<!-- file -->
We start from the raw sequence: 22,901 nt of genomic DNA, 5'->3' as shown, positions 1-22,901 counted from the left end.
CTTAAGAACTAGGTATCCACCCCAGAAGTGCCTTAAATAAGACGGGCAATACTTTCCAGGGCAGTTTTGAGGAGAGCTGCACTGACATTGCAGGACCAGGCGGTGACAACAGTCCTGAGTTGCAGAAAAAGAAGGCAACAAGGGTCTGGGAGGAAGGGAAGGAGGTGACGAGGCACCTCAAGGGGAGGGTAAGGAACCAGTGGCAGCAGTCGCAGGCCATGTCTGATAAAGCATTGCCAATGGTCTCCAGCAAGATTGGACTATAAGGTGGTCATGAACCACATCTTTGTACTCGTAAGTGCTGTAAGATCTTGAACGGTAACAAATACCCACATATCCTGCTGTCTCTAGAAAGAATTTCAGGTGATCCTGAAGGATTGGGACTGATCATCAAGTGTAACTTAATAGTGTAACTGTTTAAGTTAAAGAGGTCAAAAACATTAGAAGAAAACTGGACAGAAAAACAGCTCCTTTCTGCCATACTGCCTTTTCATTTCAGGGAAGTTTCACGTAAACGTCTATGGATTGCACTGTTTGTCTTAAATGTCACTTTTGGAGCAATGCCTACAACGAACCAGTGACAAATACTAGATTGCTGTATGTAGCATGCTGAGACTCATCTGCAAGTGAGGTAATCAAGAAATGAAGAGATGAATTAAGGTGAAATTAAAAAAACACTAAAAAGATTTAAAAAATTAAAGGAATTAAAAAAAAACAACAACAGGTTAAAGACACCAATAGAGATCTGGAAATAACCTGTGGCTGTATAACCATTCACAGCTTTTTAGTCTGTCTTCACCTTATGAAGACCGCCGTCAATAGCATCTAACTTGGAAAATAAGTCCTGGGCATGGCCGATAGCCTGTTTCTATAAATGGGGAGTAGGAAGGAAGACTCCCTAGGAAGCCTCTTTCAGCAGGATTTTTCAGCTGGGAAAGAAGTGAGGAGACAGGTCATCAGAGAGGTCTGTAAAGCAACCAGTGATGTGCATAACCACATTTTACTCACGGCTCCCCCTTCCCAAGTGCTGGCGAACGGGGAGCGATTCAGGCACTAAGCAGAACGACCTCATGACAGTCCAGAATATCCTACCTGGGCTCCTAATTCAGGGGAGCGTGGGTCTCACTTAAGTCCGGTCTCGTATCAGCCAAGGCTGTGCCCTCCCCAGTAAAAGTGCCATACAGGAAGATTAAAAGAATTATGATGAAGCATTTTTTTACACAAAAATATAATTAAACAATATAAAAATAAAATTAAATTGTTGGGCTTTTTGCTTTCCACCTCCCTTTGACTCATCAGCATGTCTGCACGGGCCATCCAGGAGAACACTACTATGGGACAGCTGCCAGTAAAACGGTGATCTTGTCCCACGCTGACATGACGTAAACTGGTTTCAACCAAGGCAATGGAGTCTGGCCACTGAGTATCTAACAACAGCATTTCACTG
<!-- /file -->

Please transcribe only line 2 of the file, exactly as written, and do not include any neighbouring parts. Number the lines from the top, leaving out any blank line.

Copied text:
CTTAAGAACTAGGTATCCACCCCAGAAGTGCCTTAAATAAGACGGGCAATACTTTCCAGGGCAGTTTTGAGGAGAGCTGCACTGACATTGCAGGACCAGGCGGTGACAACAGTCCTGAGTTGCAGAAAAAGAAGGCAACAAGGGTCTGGGAGGAAGGGAAGGAGGTGACGAGGCACCTCAAGGGGAGGGTAAGGAACCAGTGGCAGCAGTCGCAGGCCATGTCTGATAAAGCATTGCCAATGGTCTCCAGCAAGATTGGACTATAAGGTGGTCATGAACCACATCTTTGTACTCGTAAGTGCTGTAAGATCTTGAACGGTAACAAATACCCACATATCCTGCTGTCTCTAGAAAGAATTTCAGGTGATCCTGAAGGATTGGGACTGATCATCAAGTGTAACTTAATAGTGTAACTGTTTAAGTTAAAGAGGTCAAAAACATTAGAAGAAAACTGGACAGAAAAACAGCTCCTTTCTGCCATACTGCCTTTTCATTTCAGGGAAGTTTCACGTAAACGTCTATGGATTGCACTGTTTGTCTTAAATGTCACTTTTGGAGCAATGCCTACAACGAACCAGTGACAAATACTAGATTGCTGTATGTAGCATGCTGAGACTCATCTGCAAGTGAGGTAATCAAGAAATGAAGAGATGAATTAAGGTGAAATTAAAAAAACACTAAAAAGATTTAAAAAATTAAAGGAATTAAAAAAAAACAACAACAGGTTAAAGACACCAATAGAGATCTGGAAATAACCTGTGGCTGTATAACCATTCACAGCTTTTTAGTCTGTCTTCACCTTATGAAGACCGCCGTCAATAGCATCTAACTTGGAAAATAAGTCCTGGGCATGGCCGATAGCCTGTTTCTATAAATGGGGAGTAGGAAGGAAGACTCCCTAGGAAGCCTCTTTCAGCAGGATTTTTCAGCTGGGAAAGAAGTGAGGAGACAGGTCATCAGAGAGGTCTGTAAAGCAACCAGTGATGTGCATAACCACATTTTACTCACGGCTCCCCCTTCCCAAGTGCTGGCGAACGGGGAGCGATTCAGGCACTAAGCAGAACGACCTCATGACAGTCCAGAATATCCTACCTGGGCTCCTAATTCAGGGGAGCGTGGGTCTCACTTAAGTCCGGTCTCGTATCAGCCAAGGCTGTGCCCTCCCCAGTAAAAGTGCCATACAGGAAGATTAAAAGAATTATGATGAAGCATTTTTTTACACAAAAATATAATTAAACAATATAAAAATAAAATTAAATTGTTGGGCTTTTTGCTTTCCACCTCCCTTTGACTCATCAGCATGTCTGCACGGGCCATCCAGGAGAACACTACTATGGGACAGCTGCCAGTAAAACGGTGATCTTGTCCCACGCTGACATGACGTAAACTGGTTTCAACCAAGGCAATGGAGTCTGGCCACTGAGTATCTAACAACAGCATTTCACTG